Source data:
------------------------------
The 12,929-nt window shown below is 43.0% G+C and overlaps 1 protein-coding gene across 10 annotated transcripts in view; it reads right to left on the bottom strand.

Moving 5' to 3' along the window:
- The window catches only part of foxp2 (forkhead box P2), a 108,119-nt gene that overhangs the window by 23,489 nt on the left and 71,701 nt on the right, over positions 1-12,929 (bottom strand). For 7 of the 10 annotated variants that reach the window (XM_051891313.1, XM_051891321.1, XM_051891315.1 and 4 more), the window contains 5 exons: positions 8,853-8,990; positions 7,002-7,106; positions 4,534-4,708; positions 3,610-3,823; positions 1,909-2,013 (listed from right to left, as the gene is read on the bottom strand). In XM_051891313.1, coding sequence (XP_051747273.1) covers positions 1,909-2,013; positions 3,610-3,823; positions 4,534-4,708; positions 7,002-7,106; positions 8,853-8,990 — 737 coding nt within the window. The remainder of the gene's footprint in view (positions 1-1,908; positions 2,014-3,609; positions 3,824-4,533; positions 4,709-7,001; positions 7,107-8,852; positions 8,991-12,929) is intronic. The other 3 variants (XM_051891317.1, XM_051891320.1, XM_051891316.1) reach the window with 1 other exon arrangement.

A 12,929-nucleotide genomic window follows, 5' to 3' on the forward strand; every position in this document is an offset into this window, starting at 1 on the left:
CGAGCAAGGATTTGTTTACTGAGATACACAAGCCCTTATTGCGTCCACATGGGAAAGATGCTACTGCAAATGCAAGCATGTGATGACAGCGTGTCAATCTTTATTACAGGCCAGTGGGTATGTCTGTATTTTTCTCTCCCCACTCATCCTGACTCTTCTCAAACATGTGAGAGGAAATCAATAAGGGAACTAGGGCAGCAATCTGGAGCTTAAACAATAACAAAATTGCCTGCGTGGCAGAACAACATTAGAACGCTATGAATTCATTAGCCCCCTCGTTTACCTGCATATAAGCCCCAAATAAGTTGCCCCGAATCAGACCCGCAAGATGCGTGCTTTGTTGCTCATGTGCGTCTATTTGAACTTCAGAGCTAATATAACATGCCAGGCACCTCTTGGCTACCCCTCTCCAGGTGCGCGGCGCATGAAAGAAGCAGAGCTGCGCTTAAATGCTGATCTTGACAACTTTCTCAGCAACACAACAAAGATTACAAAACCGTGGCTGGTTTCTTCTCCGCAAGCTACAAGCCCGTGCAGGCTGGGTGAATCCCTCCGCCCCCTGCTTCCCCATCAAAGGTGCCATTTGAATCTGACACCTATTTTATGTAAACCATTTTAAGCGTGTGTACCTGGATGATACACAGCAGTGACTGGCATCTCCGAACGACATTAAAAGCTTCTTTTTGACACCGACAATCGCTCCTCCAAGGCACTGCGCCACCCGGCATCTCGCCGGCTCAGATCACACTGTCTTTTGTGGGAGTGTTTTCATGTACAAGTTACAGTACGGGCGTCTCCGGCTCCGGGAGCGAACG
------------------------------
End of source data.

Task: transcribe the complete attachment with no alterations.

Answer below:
The 12,929-nt window shown below is 43.0% G+C and overlaps 1 protein-coding gene across 10 annotated transcripts in view; it reads right to left on the bottom strand.

Moving 5' to 3' along the window:
- The window catches only part of foxp2 (forkhead box P2), a 108,119-nt gene that overhangs the window by 23,489 nt on the left and 71,701 nt on the right, over positions 1-12,929 (bottom strand). For 7 of the 10 annotated variants that reach the window (XM_051891313.1, XM_051891321.1, XM_051891315.1 and 4 more), the window contains 5 exons: positions 8,853-8,990; positions 7,002-7,106; positions 4,534-4,708; positions 3,610-3,823; positions 1,909-2,013 (listed from right to left, as the gene is read on the bottom strand). In XM_051891313.1, coding sequence (XP_051747273.1) covers positions 1,909-2,013; positions 3,610-3,823; positions 4,534-4,708; positions 7,002-7,106; positions 8,853-8,990 — 737 coding nt within the window. The remainder of the gene's footprint in view (positions 1-1,908; positions 2,014-3,609; positions 3,824-4,533; positions 4,709-7,001; positions 7,107-8,852; positions 8,991-12,929) is intronic. The other 3 variants (XM_051891317.1, XM_051891320.1, XM_051891316.1) reach the window with 1 other exon arrangement.

A 12,929-nucleotide genomic window follows, 5' to 3' on the forward strand; every position in this document is an offset into this window, starting at 1 on the left:
CGAGCAAGGATTTGTTTACTGAGATACACAAGCCCTTATTGCGTCCACATGGGAAAGATGCTACTGCAAATGCAAGCATGTGATGACAGCGTGTCAATCTTTATTACAGGCCAGTGGGTATGTCTGTATTTTTCTCTCCCCACTCATCCTGACTCTTCTCAAACATGTGAGAGGAAATCAATAAGGGAACTAGGGCAGCAATCTGGAGCTTAAACAATAACAAAATTGCCTGCGTGGCAGAACAACATTAGAACGCTATGAATTCATTAGCCCCCTCGTTTACCTGCATATAAGCCCCAAATAAGTTGCCCCGAATCAGACCCGCAAGATGCGTGCTTTGTTGCTCATGTGCGTCTATTTGAACTTCAGAGCTAATATAACATGCCAGGCACCTCTTGGCTACCCCTCTCCAGGTGCGCGGCGCATGAAAGAAGCAGAGCTGCGCTTAAATGCTGATCTTGACAACTTTCTCAGCAACACAACAAAGATTACAAAACCGTGGCTGGTTTCTTCTCCGCAAGCTACAAGCCCGTGCAGGCTGGGTGAATCCCTCCGCCCCCTGCTTCCCCATCAAAGGTGCCATTTGAATCTGACACCTATTTTATGTAAACCATTTTAAGCGTGTGTACCTGGATGATACACAGCAGTGACTGGCATCTCCGAACGACATTAAAAGCTTCTTTTTGACACCGACAATCGCTCCTCCAAGGCACTGCGCCACCCGGCATCTCGCCGGCTCAGATCACACTGTCTTTTGTGGGAGTGTTTTCATGTACAAGTTACAGTACGGGCGTCTCCGGCTCCGGGAGCGAACG